The past forcefully surviving in the present.
The Villa is located in an Italian municipality in the metropolitan city of Venice in the Veneto region.
Access: easy. Access is through the bars of a gate or from the back along a stretch in the middle of fields. The Villa is known with the epithet “Villa dei Ricordi” or “Villa della memoria”.
In Sernaglia della Battaglia in 1934, Virginia and Giovanni got married. Giovanni was a farmer, while Virginia was a textile worker. On 11th April 1935 their firstborn son Olivo was born and a few years later, on 26th September 1938, they had twins, Agnese and Antonietta. The family lived in severe poverty, with bedbugs and fleas crawling out from everywhere.
It was so bad that they had to burn their beds and get used to sleeping on makeshift beds made of corncob straw, trestles and sticks.
After they were thrown out of the house, the family moved to a country town in the Venetian metropolis where they were warmly welcomed by the townspeople. They were helped with food and clothing despite the difficult period of the Second World War. In the village, the Black Brigades and the Germans raided with shootings, sometimes harassing the elderly.
Years later, Agnese was operated on for acute appendicitis in the hospital in Mestre. In those days, the daughter and mother met Mrs Crivellari, who took an interest in the girl’s education and told them about the various advantages they would have if Agnes attended the boarding school. And the boarding school in question was a probationary institution, a pious society run by ‘nuns’ who were not recognised as such by the Church.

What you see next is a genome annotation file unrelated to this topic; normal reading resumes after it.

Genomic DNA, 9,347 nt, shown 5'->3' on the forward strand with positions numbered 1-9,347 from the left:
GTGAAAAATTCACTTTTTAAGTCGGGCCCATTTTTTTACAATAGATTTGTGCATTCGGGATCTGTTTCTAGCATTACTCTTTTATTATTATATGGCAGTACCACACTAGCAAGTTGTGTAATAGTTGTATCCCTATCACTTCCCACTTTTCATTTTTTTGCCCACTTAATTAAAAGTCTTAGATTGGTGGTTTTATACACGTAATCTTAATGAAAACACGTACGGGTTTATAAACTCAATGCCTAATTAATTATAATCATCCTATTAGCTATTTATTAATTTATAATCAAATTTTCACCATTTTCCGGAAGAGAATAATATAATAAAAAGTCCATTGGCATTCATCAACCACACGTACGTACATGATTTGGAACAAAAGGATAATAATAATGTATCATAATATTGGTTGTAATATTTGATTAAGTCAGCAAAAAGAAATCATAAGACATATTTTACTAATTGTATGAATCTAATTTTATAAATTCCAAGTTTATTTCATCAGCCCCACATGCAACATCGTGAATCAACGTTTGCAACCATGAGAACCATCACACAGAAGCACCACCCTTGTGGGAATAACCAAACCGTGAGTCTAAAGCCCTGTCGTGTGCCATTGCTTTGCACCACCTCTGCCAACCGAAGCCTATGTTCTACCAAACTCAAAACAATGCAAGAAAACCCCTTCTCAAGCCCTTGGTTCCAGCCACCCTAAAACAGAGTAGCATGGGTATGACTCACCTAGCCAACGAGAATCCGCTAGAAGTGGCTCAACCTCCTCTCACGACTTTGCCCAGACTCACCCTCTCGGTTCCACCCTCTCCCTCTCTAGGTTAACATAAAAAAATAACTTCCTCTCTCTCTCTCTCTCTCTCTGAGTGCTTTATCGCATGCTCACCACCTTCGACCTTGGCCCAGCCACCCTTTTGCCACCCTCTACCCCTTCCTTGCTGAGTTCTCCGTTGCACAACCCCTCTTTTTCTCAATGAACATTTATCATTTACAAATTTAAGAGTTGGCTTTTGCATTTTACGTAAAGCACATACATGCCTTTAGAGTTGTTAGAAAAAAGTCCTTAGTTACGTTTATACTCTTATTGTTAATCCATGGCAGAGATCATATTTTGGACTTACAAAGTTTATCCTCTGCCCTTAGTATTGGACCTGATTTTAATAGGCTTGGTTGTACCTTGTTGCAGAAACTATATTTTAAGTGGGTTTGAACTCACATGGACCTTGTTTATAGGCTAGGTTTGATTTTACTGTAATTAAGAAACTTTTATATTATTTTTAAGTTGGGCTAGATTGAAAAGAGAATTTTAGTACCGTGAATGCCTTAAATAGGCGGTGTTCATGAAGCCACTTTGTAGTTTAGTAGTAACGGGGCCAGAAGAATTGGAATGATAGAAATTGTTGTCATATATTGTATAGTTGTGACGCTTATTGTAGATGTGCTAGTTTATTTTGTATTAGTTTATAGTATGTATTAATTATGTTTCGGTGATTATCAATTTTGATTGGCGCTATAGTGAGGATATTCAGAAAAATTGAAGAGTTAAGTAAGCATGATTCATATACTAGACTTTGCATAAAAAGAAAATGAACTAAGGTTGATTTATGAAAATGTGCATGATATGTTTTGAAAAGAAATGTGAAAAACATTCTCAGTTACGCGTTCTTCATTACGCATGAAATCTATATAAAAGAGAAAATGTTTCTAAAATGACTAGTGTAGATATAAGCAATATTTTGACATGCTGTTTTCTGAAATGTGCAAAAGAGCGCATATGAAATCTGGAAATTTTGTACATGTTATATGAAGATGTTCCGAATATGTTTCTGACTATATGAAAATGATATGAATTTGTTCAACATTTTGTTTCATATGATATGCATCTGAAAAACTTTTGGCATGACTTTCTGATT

While Giovanni was devoting his body and soul to excavations in the Venetian lagoon, Virginia was working with Dr Simeon and Professor Andreani.
Agnese started attending the college in 1952, joining her brother Olivo who was already studying at the seminary at the time. Right from the start she had to get used to the strict rules and hard boarding school life. He started the day at 4 am to say Lauds in Church, then she would study, cook, do the laundry, work and iron for the seminarians. Bedtime was at 11pm.
The “nuns”, used to a life of penance and discipline, induced the girls to follow their example and to take their requests and teachings literally. Any transgression was met with severe punishment. If the girls had to break a plate, as a penance they had to wear the shard around their necks for 10 days. If anyone laughed, they would be forced to make a cross with their tongue on the floor or be locked up in the charcoal pile.
In addition to these episodes of ill-treatment, there was a lot of neglect at the boarding school and many children were left to their own devices. When Antonietta fell ill with tuberculosis she was immediately sent to the sanatorium where, neglected and without a doctor to look after her, she stayed for four years. In the same year Agnese broke her leg, which cost her a fractured femur, a prolapsed anus, constant pain and bleeding for the next 9 years.
Due to the mistreatment and lack of education Agnes returned home with little money in her pocket. She started looking after her parents, attending driving school, working and managed to take Antoinette away from the boarding school. Olivo also gave up his studies, but his future was not one of the best. He was admitted to San Servolo where he received electric shocks for exhaustion.